Action Flick Chick Katrina Hill talks with Bridgett Riley about going from boxer to stuntwoman: “Women get minimal pads if any at times and high heeled shoes are sometimes a must depending on camera. Wardrobe sometimes makes us shoes that are stunt friendly. I like these wardrobe people. It just depends on the shot. The […]

Remembering Wong Tin-Lam

Johnnie To Kei-Fung and Ring Lam Ling-Tung remember their mentor in the Hong Kong television and film industry, Wong Tin-Lam.

RIP, Wong Tin-Lam

Veteran Hong Kong actor, producer, writer and director, Wong Tin-Lam has died. His work in tv and film spans the 1950s through the 2000s. Gutter readers are probably most familiar with Wong’s work for Johnnie To and Wai Ka-Fai like The Mission and Election (as well as comedies like Fat Choy Spirit and My Left […]

Mission: Kill the Werewolf King

Writers receive the sanction to assassinate a troublesome actor’s character, The Werewolf King in the 1980s tv show, Werewolf.

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  • Of Note Elsewhere

    At Salon, Matt Ashby and Brendan Carroll write about irony and cynicism, sincerity and honesty in art: “At one time, irony served to challenge the establishment; now it is the establishment. The art of irony has turned into ironic art. Irony for irony’s sake. A smart aleck making bomb noises in front of a city in ruins. But irony without a purpose enables cynicism. It stops at disavowal and destruction, fearing strong conviction is a mark of simplicity and delusion.

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    Eastern Kicks has an interview–and a gallery of photos of–director Park Joon-hung.

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    Get ready for a new season of Mad Men with this collection of Absurdist Mad Men promotions, which the Cultural Gutter participates in and even encourages. Duck Phillips rules an undersea advertizing empire and “Pete feels slighted.”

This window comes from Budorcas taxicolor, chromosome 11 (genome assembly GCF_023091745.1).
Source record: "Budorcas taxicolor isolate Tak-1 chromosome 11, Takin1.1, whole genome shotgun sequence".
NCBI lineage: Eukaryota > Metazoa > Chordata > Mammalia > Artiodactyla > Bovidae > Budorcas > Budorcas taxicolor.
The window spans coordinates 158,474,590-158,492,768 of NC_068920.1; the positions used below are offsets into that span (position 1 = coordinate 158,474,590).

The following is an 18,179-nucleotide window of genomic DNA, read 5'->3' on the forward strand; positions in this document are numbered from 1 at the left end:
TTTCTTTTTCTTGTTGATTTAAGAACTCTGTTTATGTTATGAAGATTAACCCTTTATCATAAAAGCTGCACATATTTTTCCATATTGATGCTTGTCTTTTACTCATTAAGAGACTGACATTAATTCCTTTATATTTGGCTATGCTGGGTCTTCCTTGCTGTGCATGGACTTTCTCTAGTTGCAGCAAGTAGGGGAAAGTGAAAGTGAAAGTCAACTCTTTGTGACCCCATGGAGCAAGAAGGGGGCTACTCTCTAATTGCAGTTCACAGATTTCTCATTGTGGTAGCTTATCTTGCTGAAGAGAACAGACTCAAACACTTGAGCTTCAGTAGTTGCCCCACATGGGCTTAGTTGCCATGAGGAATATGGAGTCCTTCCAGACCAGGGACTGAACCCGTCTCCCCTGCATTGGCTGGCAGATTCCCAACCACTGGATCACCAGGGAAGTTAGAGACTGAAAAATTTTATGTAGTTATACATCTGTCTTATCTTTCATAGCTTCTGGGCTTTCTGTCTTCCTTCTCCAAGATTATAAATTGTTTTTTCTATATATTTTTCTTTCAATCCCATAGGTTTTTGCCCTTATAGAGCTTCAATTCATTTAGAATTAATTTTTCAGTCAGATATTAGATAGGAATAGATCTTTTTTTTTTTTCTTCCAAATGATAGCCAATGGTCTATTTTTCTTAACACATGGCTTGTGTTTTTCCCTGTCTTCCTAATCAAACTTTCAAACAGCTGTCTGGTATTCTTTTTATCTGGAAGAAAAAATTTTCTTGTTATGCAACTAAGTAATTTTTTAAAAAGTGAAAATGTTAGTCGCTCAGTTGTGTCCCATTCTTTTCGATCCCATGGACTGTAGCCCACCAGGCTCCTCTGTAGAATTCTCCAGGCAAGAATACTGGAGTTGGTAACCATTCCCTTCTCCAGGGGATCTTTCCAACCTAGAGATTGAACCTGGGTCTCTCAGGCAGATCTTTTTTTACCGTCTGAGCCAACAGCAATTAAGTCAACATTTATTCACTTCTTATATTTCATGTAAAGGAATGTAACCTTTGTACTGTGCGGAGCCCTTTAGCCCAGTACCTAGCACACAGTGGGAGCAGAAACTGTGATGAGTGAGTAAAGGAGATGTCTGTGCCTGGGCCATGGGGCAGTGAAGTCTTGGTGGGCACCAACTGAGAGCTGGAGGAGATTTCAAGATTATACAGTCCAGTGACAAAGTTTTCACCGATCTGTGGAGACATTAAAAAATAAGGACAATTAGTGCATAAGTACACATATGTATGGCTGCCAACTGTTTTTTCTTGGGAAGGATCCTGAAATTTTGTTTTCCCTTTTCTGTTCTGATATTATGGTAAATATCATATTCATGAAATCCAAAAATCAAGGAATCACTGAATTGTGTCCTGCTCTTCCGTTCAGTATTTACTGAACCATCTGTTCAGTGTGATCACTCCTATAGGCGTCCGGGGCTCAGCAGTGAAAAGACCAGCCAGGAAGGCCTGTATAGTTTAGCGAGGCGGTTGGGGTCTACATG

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    Some interesting thoughts on South Korean cinema with “A Dish Best Served Bloody: Revenge In South Korean Cinema” and this Cannes program piece on Arirang (1926) and the history of Korean film.

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    Al-Jazeera America profiles John Pirozzi’s Don’t Think I’ve Forgotten, a documentary about Cambodian rock’n'roll and musicians who survived the Khmer Rouge. “Until 1975, music thrived in Phnom Penh, with clubs full night after night, crowds gathering in the streets around transistor radios to hear the latest releases, and the biggest stars being feted by the king. Enter the Khmer Rouge, communism and the war on intellectuals. Between 1975 and 1979, about 2 million Cambodians, roughly a third of the population, were rounded up and either were killed or died of starvation. Artists were particularly disliked by the Khmer Rouge, which saw creativity as decadence: Almost all of the biggest names perished during that era.”

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    Architecture Daily has an excerpt from City of Darkness detailing the development of Hong Kong’s Kowloon Walled City. “By the 1970s, the City had filled out to its maximised form, with buildings of up to 14 storeys in height, and virtually no ground level daylight penetration save at its centre. Its density was estimated to have reached a mere 7 square feet per person. The yamen area had somehow remained an exception to the vertical development, leased to a missionary society in 1949 for use as an almshouse and old people’s home. Eventually, it defined the sole substantial void within the Walled City, with visible sky above it.”